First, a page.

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Inverse Correlation between Dengue Fever and COVID-19 spread in Latin America, the Caribbean and Asia

Citation

Marcondes, Diego; Nicolelis, Miguel A. L.; Peixoto, Pedro S. (2021), Inverse Correlation between Dengue Fever and COVID-19 spread in Latin America, the Caribbean and Asia, Dryad, Dataset, https://doi.org/10.5061/dryad.rbnzs7hbj

Abstract

Here we investigated whether the dengue fever pandemic of 2019-2020 may have influenced COVID-19 incidence and spread around the world. In Brazil, the geographic distribution of dengue fever was highly complementary to that of COVID-19. This was accompanied by an inverse correlation between COVID-19 and dengue fever incidence that could not be explained by socioeconomic factors. This inverse correlation was observed for 5,016 Brazilian municipalities reporting COVID-19 cases, 558 micro- and 137 meso-regions, 27 states and 5 regions. Brazilian states with high population levels of dengue IgM in 2020 exhibited: (i) lower COVID-19 case and death incidence, (ii) slower infection growth rates, and (iii) took longer to accumulate COVID-19 cases. No such inverse correlations were observed for the chikungunya virus, which is also transmitted by the Aedes aegypti mosquito. The same inverse correlation between COVID-19 and dengue fever incidence was observed for 145 locations (66 countries and the 64 states of Mexico and Colombia) in Latin America, the Caribbean, and Asia. Countries with high dengue incidence took longer to accumulate COVID-19 cases than those without dengue. Although the dataset considered has quality and availability limitations, these findings raise the possibility of an immunological cross-reaction between dengue virus serotypes and SARS-CoV-2, which could have led to partial immunological protection for COVID-19 in dengue infected communities. However, further studies are necessary to better test this hypothesis.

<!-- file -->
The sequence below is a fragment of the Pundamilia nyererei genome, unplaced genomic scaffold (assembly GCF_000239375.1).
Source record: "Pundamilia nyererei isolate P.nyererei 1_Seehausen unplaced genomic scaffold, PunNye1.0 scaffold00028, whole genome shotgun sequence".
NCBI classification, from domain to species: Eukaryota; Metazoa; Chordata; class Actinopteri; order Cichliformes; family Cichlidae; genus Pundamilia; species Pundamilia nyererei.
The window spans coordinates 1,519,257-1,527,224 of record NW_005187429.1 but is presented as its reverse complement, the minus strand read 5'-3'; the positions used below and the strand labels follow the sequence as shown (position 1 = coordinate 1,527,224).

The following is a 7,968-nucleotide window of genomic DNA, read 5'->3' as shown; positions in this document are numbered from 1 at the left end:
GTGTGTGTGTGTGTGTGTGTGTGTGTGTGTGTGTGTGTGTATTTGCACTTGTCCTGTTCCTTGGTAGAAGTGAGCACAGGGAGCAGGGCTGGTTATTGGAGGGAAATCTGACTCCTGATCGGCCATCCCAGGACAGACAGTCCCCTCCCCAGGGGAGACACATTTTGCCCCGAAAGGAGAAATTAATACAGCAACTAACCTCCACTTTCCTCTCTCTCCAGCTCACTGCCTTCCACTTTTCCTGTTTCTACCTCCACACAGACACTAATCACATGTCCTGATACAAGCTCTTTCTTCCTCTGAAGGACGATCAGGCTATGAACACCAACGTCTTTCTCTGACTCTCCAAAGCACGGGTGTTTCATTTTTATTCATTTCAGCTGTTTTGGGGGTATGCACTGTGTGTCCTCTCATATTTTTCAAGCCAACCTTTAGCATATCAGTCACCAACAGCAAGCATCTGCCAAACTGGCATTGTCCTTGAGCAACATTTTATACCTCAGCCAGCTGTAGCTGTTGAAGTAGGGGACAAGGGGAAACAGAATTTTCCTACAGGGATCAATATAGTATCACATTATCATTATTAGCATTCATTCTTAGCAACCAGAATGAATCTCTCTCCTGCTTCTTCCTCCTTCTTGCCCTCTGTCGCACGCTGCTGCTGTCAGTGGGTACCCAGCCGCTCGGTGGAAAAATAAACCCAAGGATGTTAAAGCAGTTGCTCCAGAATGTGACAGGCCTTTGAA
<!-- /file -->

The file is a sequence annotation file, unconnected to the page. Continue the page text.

Methods

COVID-19 incidence in Brazil was obtained from Brasil.io (https://brasil.io/covid19/), which compiles data from all the Brazilian state health agencies and was accessed on 2020-10-06. The period considered in the analysis was from the first COVID-19 case to the 26th epidemiological week of 2020 (which ends on the 27 th of June 2020). The COVID-19 incidence in countries around the world was
collected from Coronavirus COVID-19 Global Cases by the Center for Systems Science and Engineering (CSSE) at Johns Hopkins
University (JHU) (https://coronavirus.jhu.edu/).

State-level data were considered for Colombia and Mexico, and a country-level was considered for the other countries under
investigation. Dengue epidemiological and serological data was compiled from data published regularly in the official epidemiological bulletins during 2019 and 2020 by the Brazilian Ministry of Health (Ministério da Saúde, 2020a and 2020b). The incidence available via
DATASUS (2020) considered the period from the 27th epidemiological week of 2019 to the 26th epidemiological week of 2020. This incidence for Latin American countries was collected from the Pan American Health Organization (www.paho.org), which also
provides dengue incidence data on a state level for Mexico. For Colombian states data was collected from bulletins made available by the Colombian Health Ministry (https://www.minsalud.gov.co). For other countries considered data was collected from disease threat reports provided by the European Centre for Disease Prevention and Control - (ECDC - www.ecdc.europa.eu).

Usage Notes

For more information about the datasets and the analysis of them please contact the authors.

Funding

Duke University Medical Center Distinguished Professor Endowed Chair

Conselho Nacional de Desenvolvimento Científico e Tecnológico, Award: 301778/2017-5

Fundação de Amparo à Pesquisa do Estado de São Paulo, Award: 301778/2017-5

Duke University Medical Center Distinguished Professor Endowed Chair